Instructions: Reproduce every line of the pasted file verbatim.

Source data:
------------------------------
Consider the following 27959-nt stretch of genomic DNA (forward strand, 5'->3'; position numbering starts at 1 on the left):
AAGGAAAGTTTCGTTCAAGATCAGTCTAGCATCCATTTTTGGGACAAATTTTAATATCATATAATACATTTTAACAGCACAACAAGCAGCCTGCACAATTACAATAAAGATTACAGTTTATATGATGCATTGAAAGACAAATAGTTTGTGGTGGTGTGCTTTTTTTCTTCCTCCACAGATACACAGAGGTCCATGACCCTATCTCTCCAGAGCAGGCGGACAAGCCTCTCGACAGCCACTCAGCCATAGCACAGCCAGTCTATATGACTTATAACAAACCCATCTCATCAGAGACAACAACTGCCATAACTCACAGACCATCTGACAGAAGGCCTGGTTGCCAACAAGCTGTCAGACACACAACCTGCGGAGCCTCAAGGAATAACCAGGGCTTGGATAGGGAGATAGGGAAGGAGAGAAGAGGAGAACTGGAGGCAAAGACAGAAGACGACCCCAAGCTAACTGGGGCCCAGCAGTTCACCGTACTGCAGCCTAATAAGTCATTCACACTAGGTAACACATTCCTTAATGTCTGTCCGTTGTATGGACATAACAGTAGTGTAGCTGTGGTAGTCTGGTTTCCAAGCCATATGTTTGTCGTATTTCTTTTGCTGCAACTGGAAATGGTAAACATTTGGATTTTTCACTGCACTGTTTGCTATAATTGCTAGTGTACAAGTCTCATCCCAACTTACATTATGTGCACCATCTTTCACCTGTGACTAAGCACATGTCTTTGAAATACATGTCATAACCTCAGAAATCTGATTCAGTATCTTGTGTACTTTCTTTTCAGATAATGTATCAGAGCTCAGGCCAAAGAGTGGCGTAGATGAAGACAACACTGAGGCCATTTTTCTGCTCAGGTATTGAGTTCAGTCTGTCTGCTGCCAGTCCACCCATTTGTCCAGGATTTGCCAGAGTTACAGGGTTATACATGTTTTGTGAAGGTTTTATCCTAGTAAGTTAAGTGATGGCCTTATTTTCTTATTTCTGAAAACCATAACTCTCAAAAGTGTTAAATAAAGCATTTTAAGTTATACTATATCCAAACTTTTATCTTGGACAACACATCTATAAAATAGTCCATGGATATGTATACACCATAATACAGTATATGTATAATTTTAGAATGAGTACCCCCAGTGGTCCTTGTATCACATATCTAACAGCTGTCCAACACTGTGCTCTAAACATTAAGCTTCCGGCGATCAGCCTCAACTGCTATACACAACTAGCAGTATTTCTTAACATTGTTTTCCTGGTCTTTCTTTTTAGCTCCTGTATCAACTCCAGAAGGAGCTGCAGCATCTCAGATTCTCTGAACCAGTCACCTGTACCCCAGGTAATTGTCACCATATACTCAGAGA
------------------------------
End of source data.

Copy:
Consider the following 27959-nt stretch of genomic DNA (forward strand, 5'->3'; position numbering starts at 1 on the left):
AAGGAAAGTTTCGTTCAAGATCAGTCTAGCATCCATTTTTGGGACAAATTTTAATATCATATAATACATTTTAACAGCACAACAAGCAGCCTGCACAATTACAATAAAGATTACAGTTTATATGATGCATTGAAAGACAAATAGTTTGTGGTGGTGTGCTTTTTTTCTTCCTCCACAGATACACAGAGGTCCATGACCCTATCTCTCCAGAGCAGGCGGACAAGCCTCTCGACAGCCACTCAGCCATAGCACAGCCAGTCTATATGACTTATAACAAACCCATCTCATCAGAGACAACAACTGCCATAACTCACAGACCATCTGACAGAAGGCCTGGTTGCCAACAAGCTGTCAGACACACAACCTGCGGAGCCTCAAGGAATAACCAGGGCTTGGATAGGGAGATAGGGAAGGAGAGAAGAGGAGAACTGGAGGCAAAGACAGAAGACGACCCCAAGCTAACTGGGGCCCAGCAGTTCACCGTACTGCAGCCTAATAAGTCATTCACACTAGGTAACACATTCCTTAATGTCTGTCCGTTGTATGGACATAACAGTAGTGTAGCTGTGGTAGTCTGGTTTCCAAGCCATATGTTTGTCGTATTTCTTTTGCTGCAACTGGAAATGGTAAACATTTGGATTTTTCACTGCACTGTTTGCTATAATTGCTAGTGTACAAGTCTCATCCCAACTTACATTATGTGCACCATCTTTCACCTGTGACTAAGCACATGTCTTTGAAATACATGTCATAACCTCAGAAATCTGATTCAGTATCTTGTGTACTTTCTTTTCAGATAATGTATCAGAGCTCAGGCCAAAGAGTGGCGTAGATGAAGACAACACTGAGGCCATTTTTCTGCTCAGGTATTGAGTTCAGTCTGTCTGCTGCCAGTCCACCCATTTGTCCAGGATTTGCCAGAGTTACAGGGTTATACATGTTTTGTGAAGGTTTTATCCTAGTAAGTTAAGTGATGGCCTTATTTTCTTATTTCTGAAAACCATAACTCTCAAAAGTGTTAAATAAAGCATTTTAAGTTATACTATATCCAAACTTTTATCTTGGACAACACATCTATAAAATAGTCCATGGATATGTATACACCATAATACAGTATATGTATAATTTTAGAATGAGTACCCCCAGTGGTCCTTGTATCACATATCTAACAGCTGTCCAACACTGTGCTCTAAACATTAAGCTTCCGGCGATCAGCCTCAACTGCTATACACAACTAGCAGTATTTCTTAACATTGTTTTCCTGGTCTTTCTTTTTAGCTCCTGTATCAACTCCAGAAGGAGCTGCAGCATCTCAGATTCTCTGAACCAGTCACCTGTACCCCAGGTAATTGTCACCATATACTCAGAGA